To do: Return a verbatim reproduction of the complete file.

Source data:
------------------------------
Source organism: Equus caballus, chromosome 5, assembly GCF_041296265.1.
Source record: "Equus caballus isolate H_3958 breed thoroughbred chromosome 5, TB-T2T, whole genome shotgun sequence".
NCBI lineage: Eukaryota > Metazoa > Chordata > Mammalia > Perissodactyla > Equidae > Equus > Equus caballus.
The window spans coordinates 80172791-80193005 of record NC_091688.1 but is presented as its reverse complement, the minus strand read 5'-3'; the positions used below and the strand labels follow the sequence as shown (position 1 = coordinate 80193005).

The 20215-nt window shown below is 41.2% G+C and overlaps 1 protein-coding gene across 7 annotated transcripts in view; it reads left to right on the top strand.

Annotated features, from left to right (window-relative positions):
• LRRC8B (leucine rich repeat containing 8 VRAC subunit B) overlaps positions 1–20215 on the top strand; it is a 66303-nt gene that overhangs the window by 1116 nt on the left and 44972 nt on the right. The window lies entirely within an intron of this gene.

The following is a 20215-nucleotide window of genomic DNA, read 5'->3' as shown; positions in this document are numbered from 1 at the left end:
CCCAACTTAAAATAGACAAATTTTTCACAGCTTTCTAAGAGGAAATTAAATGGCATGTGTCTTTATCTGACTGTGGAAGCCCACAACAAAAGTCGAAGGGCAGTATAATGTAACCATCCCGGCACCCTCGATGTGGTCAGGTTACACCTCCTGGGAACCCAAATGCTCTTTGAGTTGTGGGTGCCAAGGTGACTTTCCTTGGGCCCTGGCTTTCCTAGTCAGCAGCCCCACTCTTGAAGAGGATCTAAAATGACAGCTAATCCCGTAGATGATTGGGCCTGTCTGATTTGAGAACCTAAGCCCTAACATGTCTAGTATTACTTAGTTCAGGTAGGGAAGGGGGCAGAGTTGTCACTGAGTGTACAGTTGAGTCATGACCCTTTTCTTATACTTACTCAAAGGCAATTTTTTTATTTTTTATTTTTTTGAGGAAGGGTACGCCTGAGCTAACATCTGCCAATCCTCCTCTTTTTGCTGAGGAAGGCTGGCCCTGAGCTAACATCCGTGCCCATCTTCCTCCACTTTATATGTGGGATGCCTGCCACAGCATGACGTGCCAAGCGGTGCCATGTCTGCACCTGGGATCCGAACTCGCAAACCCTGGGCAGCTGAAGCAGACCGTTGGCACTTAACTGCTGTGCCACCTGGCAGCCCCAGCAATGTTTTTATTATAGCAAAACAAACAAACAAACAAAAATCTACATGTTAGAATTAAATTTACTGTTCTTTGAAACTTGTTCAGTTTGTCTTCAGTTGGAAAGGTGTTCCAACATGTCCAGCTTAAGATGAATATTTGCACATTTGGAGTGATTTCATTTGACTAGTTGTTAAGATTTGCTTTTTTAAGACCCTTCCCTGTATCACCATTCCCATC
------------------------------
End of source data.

Source organism: Equus caballus, chromosome 5, assembly GCF_041296265.1.
Source record: "Equus caballus isolate H_3958 breed thoroughbred chromosome 5, TB-T2T, whole genome shotgun sequence".
NCBI lineage: Eukaryota > Metazoa > Chordata > Mammalia > Perissodactyla > Equidae > Equus > Equus caballus.
The window spans coordinates 80172791-80193005 of record NC_091688.1 but is presented as its reverse complement, the minus strand read 5'-3'; the positions used below and the strand labels follow the sequence as shown (position 1 = coordinate 80193005).

The 20215-nt window shown below is 41.2% G+C and overlaps 1 protein-coding gene across 7 annotated transcripts in view; it reads left to right on the top strand.

Annotated features, from left to right (window-relative positions):
• LRRC8B (leucine rich repeat containing 8 VRAC subunit B) overlaps positions 1–20215 on the top strand; it is a 66303-nt gene that overhangs the window by 1116 nt on the left and 44972 nt on the right. The window lies entirely within an intron of this gene.

The following is a 20215-nucleotide window of genomic DNA, read 5'->3' as shown; positions in this document are numbered from 1 at the left end:
CCCAACTTAAAATAGACAAATTTTTCACAGCTTTCTAAGAGGAAATTAAATGGCATGTGTCTTTATCTGACTGTGGAAGCCCACAACAAAAGTCGAAGGGCAGTATAATGTAACCATCCCGGCACCCTCGATGTGGTCAGGTTACACCTCCTGGGAACCCAAATGCTCTTTGAGTTGTGGGTGCCAAGGTGACTTTCCTTGGGCCCTGGCTTTCCTAGTCAGCAGCCCCACTCTTGAAGAGGATCTAAAATGACAGCTAATCCCGTAGATGATTGGGCCTGTCTGATTTGAGAACCTAAGCCCTAACATGTCTAGTATTACTTAGTTCAGGTAGGGAAGGGGGCAGAGTTGTCACTGAGTGTACAGTTGAGTCATGACCCTTTTCTTATACTTACTCAAAGGCAATTTTTTTATTTTTTATTTTTTTGAGGAAGGGTACGCCTGAGCTAACATCTGCCAATCCTCCTCTTTTTGCTGAGGAAGGCTGGCCCTGAGCTAACATCCGTGCCCATCTTCCTCCACTTTATATGTGGGATGCCTGCCACAGCATGACGTGCCAAGCGGTGCCATGTCTGCACCTGGGATCCGAACTCGCAAACCCTGGGCAGCTGAAGCAGACCGTTGGCACTTAACTGCTGTGCCACCTGGCAGCCCCAGCAATGTTTTTATTATAGCAAAACAAACAAACAAACAAAAATCTACATGTTAGAATTAAATTTACTGTTCTTTGAAACTTGTTCAGTTTGTCTTCAGTTGGAAAGGTGTTCCAACATGTCCAGCTTAAGATGAATATTTGCACATTTGGAGTGATTTCATTTGACTAGTTGTTAAGATTTGCTTTTTTAAGACCCTTCCCTGTATCACCATTCCCATC